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Through “mems,” students retain English vocabulary
“We’ve built Memrise to embody the very best knowledge about how your brain works, and so help you learn as quickly and effortlessly as possible. We’ve turned learning facts and language into a game where you grow a colourful garden of memory.”
HOW IT WORKS
After choosing from hundreds of English courses across various languages, students begin to “plant” the seeds. Each lesson acts as a game, first presenting the vocabulary and later testing the student’s knowledge of the new words. The use of “mems,” or Memrise’s term for “morsels of interesting and relevant information” helps the student to recall learned information. Students can pick their from previous users’ mnemonics, pictures, videos and example sentences, or they can design their own “mem.”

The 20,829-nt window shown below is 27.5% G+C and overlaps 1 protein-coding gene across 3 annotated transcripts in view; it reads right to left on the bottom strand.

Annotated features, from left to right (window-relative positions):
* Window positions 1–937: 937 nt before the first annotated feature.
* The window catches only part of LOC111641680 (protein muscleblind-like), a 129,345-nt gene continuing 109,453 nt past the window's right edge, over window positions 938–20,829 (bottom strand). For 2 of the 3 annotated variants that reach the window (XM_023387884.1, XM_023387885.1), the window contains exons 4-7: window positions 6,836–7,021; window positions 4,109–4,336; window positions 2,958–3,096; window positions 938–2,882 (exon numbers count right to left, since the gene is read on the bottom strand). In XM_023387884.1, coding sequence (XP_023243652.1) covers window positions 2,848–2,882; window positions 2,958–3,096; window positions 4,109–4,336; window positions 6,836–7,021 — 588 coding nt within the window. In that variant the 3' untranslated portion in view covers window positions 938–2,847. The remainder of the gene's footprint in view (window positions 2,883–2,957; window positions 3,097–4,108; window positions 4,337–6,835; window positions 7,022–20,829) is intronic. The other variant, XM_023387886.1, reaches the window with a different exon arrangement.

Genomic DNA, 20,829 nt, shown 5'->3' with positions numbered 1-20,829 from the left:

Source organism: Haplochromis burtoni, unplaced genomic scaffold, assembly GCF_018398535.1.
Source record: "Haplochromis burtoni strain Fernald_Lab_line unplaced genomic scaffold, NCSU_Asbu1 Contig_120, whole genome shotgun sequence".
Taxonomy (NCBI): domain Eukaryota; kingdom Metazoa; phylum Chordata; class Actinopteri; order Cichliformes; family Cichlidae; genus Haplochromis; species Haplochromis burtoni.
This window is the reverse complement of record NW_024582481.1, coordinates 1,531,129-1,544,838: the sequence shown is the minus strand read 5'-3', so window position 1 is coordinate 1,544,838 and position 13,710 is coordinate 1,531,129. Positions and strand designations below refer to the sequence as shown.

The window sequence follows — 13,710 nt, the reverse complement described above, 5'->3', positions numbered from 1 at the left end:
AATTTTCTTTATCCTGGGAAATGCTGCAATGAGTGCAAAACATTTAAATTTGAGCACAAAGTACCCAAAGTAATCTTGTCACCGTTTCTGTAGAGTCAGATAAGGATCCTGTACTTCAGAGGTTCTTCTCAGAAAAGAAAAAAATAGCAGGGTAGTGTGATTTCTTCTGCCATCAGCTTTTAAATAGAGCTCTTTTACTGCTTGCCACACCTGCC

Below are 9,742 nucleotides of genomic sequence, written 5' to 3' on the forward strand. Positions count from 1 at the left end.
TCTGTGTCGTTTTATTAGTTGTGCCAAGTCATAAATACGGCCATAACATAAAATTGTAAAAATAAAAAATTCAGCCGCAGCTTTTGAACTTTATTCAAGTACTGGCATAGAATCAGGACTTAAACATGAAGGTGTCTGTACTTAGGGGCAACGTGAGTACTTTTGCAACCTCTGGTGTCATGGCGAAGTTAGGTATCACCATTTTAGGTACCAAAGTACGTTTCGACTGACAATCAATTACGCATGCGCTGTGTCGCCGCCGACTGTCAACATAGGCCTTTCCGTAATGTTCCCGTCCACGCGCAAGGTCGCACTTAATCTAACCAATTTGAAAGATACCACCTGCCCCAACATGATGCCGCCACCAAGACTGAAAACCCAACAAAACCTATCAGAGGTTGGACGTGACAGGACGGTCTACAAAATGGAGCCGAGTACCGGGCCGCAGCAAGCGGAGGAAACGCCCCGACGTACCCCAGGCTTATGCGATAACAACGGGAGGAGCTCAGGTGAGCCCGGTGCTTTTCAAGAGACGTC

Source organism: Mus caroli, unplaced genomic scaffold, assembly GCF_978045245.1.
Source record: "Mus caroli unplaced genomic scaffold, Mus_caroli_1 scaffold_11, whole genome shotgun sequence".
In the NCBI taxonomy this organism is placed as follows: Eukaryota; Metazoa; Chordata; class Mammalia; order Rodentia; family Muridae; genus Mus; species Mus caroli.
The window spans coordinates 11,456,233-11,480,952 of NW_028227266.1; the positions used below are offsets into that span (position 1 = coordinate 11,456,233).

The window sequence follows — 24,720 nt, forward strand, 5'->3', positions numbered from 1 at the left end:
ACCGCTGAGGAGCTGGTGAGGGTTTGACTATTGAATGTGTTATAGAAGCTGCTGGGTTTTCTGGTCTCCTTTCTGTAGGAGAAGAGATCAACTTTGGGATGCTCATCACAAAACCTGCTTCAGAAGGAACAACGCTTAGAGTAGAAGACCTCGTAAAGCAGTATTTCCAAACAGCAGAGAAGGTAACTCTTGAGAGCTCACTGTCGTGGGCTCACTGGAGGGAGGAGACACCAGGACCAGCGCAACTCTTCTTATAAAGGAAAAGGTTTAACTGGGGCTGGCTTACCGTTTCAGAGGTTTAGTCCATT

Following the gardening metaphor, Memrise reminds students every now and then to “water” their memories by reviewing each lesson. By retaining previous performance, Memrise calculates how often to send these reminders and and keeps track of how “planted” a certain item is. Unlike most other learning tools, Memrise claims to tackle both short and long term memory.
The level of participation in Memrise’s active community remains the member’s choice. It may be desirable to join in to discuss courses, share mems and answer questions. However, students can also progress through the lessons without tapping into the forums.
As with most online and mobile language learning platforms, a certain critical component remains neglected. Memrise can enrich reading, writing and even listening skills. As always, students must turn to real-life conversations to improve their speaking abilities.
However, as a memory-based, free and attractive online learning tool, Memrise remains a worthy website for English language learners. It seems particularly apt for those students who struggle with memorizing new vocabulary words, make use of mnemonics and learn visually, Memrise can help grow a beautiful garden of language.
How do your students “mem”-orize new vocabulary?
To read more about Memrise, visit their website here, or read their Wikipedia article.
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